The construction of public morality is focused on making the subconscious of the masses, a shield to the State itself. But repression of dissent directly from the State alters the ‘sympathy of the masses’ consciously. The framing of fifty-one individuals under sedition, who raised slogans for the immediate release of Sharjeel Imam in Mumbai Queer Pride Parade at Azad Maidan was evident to suppress any support that may come for such Muslim leaders. After the anti-Muslim Delhi pogrom, picking of young Muslims from the affected areas of North-East Delhi did not even make it to the screen time of major news outlets. The reluctancy of the citizens to come and stand in support is a product of the State’s agenda to crush, alter, and rule.
This fear psychosis produced by the State is based on the principle of ‘othering’ which is carried ahead even by self-proclaimed progressive circles. Equipped with ‘saviour complex’ and a habit of ‘token solidarity’, these left-liberal circles delegitimize assertive Muslims as ‘fringe’ elements. By patronizing the ones who are speaking, by disqualifying their assertion, and by demonizing the very idea of identity politics, the liberal paradigm creates the idea of – the right type of activism. The self-representative narration by an unapologetic Muslim is deemed unsuitable to be the voice of the oppressed because primarily, it does not fit their narrative. The underlying idea is to portray Muslim leaders unfit for the political discourse of a ‘secular’ nation.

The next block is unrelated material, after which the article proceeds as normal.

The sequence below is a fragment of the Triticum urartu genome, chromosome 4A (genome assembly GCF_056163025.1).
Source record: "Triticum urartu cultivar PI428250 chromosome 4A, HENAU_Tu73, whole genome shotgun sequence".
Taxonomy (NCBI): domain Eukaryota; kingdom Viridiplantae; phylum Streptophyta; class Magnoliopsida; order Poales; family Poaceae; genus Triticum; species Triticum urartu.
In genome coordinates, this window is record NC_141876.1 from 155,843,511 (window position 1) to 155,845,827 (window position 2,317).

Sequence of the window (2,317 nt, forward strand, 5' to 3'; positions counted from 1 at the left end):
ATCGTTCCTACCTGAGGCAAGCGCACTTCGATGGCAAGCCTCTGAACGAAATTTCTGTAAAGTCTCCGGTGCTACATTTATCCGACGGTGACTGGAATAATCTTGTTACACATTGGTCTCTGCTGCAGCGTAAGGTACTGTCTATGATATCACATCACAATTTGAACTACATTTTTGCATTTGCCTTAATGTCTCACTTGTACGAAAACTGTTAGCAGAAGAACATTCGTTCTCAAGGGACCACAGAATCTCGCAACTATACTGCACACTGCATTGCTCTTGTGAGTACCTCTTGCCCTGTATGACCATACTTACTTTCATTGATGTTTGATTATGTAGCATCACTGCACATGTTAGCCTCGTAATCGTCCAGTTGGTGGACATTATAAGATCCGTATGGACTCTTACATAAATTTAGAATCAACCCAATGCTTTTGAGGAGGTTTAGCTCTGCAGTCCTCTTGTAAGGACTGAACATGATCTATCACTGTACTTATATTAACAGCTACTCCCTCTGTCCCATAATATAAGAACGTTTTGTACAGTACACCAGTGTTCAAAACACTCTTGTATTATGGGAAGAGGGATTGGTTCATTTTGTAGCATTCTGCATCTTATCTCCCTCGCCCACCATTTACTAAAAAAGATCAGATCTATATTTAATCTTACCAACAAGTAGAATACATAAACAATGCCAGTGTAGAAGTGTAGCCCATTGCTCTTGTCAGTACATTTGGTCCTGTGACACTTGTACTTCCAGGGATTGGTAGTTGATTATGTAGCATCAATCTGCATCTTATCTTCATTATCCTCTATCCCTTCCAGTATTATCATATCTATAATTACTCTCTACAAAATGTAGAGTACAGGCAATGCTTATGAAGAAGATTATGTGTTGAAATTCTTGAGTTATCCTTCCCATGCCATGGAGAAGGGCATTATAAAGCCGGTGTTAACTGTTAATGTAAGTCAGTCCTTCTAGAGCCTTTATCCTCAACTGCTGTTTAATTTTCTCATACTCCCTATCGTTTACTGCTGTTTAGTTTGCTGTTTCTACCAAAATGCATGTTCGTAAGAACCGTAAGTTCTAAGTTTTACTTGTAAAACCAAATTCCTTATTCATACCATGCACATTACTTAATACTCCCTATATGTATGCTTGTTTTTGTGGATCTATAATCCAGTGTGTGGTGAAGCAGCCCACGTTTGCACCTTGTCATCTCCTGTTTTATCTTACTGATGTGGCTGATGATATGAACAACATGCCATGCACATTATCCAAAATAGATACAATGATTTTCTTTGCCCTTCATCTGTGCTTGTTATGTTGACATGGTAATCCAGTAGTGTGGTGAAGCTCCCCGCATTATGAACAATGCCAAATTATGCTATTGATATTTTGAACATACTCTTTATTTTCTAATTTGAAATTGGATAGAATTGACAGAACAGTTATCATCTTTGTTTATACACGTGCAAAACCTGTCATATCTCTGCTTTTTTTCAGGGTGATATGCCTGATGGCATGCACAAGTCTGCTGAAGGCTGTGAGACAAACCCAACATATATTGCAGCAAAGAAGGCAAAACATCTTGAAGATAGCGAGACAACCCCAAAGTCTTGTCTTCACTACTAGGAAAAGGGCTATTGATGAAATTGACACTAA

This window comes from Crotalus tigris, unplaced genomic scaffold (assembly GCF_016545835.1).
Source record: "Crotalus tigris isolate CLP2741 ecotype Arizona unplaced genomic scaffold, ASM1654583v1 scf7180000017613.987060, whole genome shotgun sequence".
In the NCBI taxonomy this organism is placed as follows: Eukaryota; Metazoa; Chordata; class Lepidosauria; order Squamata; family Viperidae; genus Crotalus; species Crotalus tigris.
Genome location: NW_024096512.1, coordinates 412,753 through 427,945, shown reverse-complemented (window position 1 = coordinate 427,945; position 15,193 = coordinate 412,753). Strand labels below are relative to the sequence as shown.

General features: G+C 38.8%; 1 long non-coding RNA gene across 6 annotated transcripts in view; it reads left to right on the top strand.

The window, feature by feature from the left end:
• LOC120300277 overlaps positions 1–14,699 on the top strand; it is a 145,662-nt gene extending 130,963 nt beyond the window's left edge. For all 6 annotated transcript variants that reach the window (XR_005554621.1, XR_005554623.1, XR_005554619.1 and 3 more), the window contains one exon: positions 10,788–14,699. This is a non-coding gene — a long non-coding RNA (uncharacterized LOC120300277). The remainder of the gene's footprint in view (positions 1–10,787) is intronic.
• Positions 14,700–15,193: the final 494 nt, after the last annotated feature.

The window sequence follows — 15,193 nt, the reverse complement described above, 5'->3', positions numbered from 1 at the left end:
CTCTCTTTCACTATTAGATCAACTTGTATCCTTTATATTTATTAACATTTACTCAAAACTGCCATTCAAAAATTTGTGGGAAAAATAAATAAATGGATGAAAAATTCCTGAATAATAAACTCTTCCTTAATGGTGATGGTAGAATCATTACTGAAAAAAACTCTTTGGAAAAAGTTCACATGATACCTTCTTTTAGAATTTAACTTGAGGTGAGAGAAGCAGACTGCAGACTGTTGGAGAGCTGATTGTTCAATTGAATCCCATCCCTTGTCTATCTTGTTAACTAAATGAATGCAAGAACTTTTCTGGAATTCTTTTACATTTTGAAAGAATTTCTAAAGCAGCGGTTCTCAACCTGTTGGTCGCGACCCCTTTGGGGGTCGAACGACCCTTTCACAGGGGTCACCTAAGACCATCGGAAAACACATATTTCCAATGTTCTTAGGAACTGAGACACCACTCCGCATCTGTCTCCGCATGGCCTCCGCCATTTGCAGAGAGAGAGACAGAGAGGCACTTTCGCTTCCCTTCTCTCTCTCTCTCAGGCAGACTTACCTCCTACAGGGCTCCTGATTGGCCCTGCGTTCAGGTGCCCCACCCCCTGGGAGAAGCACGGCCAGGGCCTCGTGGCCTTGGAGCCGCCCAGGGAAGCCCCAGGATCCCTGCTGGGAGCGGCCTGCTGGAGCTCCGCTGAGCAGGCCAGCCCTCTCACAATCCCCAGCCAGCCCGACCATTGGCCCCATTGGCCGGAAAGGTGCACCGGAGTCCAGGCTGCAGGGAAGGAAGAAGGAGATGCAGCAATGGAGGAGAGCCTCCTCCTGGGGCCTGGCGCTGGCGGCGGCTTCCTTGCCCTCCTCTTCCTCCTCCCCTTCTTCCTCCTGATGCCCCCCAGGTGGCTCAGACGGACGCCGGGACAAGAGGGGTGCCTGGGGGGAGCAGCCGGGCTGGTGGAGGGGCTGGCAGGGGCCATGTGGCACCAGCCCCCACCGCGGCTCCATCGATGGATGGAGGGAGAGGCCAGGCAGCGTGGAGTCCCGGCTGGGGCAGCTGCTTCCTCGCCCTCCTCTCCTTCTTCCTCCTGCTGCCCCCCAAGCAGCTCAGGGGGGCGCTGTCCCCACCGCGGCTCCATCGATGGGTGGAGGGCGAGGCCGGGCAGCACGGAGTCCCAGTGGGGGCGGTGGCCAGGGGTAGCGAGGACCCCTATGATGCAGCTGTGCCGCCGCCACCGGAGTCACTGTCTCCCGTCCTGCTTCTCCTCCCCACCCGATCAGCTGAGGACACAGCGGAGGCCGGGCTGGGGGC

In fact, there is no benefit of the doubt when it comes to the framing of Muslim leaders, let alone Muslims. The case of Sharjeel Imam reiterates this. Sharjeel Imam, a PhD scholar of Centre of Historical Studies, Jawaharlal Nehru University who is behind the bars and has been slapped with sedition and UAPA by five States for an alleged doctored speech he made at Aligarh Muslim University. There is no coherent understanding in the mainstream circles and the masses to back him up for his conception of ‘social justice’ which has its roots in his lived experiences and well-amassed knowledge. The only way out is to take a ‘principled’ position in his cases, by diluting his Muslim identity to create a picture of human which only can suit the existing functioning of the State apparatus. Apparently, calling it the benefit of doubt undermines the value it carries on socio-political grounds – it should be called the ‘privilege of doubt’, clearly who it influences and what it influences is a tool of the majority where minorities and their leaders are not given a platform of consideration.
The Muslims in the case of these neck-cutting competition of arrests is left with a question of who to save and on what cost?
Zeenia Parveen is a student of M.A. Politics (with specialization in International Studies), School of International Studies, Jawaharlal Nehru University.